What is meant by knowing an actors’ goals & intentions? Deterrence, perhaps as any other good relationship, works best with open dialogue and information. When a nation has no clear goals or does not present these goals openly to the international community, wielding a deterrence strategy becomes difficult. In recent speeches, the First Sea Lord, Admiral Tony Radakin discusses the need to react to ‘grey-zone activities’ by actors such as China and Iran. These ‘grey-zone’ actions are ones that are not enough to provoke war, but certainly akin to harassment on the international stage. China’s island-building in the South-China-Sea is not taking any lives or damaging ships but is both illegal and problematic for many nations’ sovereignty and shipping. UK naval deterrence is not stopping China precisely because of its lack of clarity with goals & intentions. While it is true that nations have said freedom of the seas must be protected, no one is particularly open about what, if any physical action will be taken. Will Chinese warships be attacked if sailing into the Spratly Islands? Short of any physical attack by the Chinese, we are unlikely to see much real confrontation because of the ‘grey’ nature of this issue. How should the Royal Navy respond to these activities without escalating or over-reacting? Simply put, one reason deterrence may not be working in the South-China-Sea is because no one knows where to draw the line without escalation.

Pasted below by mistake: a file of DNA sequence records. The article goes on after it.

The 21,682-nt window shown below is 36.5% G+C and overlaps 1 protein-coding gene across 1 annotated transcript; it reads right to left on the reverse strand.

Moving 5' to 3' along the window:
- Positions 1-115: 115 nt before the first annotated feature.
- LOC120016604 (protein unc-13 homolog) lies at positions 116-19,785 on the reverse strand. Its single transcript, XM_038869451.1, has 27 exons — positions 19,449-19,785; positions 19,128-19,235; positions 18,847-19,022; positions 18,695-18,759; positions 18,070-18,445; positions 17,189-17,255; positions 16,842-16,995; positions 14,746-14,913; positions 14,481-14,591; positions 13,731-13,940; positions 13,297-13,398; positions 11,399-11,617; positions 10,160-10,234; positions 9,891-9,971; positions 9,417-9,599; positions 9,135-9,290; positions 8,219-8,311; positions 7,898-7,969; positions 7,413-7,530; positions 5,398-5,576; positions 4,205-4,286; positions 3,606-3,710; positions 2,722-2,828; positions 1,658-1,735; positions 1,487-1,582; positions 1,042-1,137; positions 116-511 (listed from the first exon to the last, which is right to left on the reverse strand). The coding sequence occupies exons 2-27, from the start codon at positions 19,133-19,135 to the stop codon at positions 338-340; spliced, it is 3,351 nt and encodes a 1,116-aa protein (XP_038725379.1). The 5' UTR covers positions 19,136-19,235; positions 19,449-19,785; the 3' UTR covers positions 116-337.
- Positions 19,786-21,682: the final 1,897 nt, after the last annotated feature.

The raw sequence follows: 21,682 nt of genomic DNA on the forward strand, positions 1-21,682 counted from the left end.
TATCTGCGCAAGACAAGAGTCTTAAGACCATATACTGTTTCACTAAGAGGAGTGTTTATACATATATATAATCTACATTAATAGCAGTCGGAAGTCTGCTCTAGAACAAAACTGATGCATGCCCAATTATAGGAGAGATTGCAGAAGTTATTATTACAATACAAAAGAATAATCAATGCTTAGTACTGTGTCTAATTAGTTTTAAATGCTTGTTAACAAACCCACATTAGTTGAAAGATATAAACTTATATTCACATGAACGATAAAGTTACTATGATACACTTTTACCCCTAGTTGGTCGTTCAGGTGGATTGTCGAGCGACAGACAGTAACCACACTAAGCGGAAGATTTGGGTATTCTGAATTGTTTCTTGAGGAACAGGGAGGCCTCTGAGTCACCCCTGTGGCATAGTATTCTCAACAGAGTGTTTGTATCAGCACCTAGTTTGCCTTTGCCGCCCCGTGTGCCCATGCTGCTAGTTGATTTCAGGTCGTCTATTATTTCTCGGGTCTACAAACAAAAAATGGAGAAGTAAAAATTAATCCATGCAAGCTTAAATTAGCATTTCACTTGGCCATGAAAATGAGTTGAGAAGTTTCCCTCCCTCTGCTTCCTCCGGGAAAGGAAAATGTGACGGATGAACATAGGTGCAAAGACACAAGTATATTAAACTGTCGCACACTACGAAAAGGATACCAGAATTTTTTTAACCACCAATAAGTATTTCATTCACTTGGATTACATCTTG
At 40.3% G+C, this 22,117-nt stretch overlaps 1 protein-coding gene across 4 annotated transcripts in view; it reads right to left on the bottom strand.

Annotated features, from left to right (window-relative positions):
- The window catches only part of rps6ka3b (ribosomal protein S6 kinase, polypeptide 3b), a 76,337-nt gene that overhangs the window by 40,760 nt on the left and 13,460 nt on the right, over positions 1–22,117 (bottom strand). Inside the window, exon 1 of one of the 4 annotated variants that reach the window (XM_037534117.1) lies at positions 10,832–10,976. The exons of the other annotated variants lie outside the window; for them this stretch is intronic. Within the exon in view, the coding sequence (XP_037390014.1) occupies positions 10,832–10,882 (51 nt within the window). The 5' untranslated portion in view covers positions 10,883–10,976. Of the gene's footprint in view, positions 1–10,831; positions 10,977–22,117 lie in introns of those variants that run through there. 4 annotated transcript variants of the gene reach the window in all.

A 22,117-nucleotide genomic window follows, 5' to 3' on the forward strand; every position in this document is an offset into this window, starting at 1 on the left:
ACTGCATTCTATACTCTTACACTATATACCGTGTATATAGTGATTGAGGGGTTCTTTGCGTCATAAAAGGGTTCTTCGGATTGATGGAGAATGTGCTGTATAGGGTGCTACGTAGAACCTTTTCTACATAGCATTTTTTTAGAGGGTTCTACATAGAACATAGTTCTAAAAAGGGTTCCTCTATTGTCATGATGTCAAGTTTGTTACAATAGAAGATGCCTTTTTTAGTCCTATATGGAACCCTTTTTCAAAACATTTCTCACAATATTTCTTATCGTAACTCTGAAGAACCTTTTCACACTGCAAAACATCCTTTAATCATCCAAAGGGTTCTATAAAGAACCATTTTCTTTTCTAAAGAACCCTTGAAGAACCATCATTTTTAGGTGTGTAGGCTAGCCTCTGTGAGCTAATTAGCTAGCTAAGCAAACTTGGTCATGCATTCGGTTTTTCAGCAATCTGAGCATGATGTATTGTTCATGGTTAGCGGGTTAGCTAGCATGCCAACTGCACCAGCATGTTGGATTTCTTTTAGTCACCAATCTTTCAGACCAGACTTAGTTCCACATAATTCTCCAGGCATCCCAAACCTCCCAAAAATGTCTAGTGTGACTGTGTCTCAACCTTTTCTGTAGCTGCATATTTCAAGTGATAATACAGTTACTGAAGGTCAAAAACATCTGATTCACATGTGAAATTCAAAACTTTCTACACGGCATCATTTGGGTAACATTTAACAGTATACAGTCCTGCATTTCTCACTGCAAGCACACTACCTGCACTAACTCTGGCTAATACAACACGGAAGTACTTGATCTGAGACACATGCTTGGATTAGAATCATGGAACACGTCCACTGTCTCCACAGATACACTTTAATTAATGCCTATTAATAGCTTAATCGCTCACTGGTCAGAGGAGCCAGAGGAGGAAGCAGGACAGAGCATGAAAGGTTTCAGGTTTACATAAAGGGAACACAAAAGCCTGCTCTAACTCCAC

In international relations theory, there is a name for the problem of unclear intentions and misuse of deterrence known as the ‘Security-Dilemma’. The problem of the ‘Security-Dilemma’ is when a country increases the size of its military to make itself more secure, however, its neighbours become worried. Is this build-up in preparation for an invasion? Will they use this to undermine us in the future? The uncertainty of intentions causes more military build-up by all parties involved, triggering an arms race. No country can guess the other’s intentions and fearing the worse, create higher tensions and make the likelihood of war more possible. Here, deterrence failed to create national security at all due to goals and intentions not being clear. Had nations been able to explain why they were expanding or when one nation felt the other should stop the build-up, the uncertainty of the situation would be eased.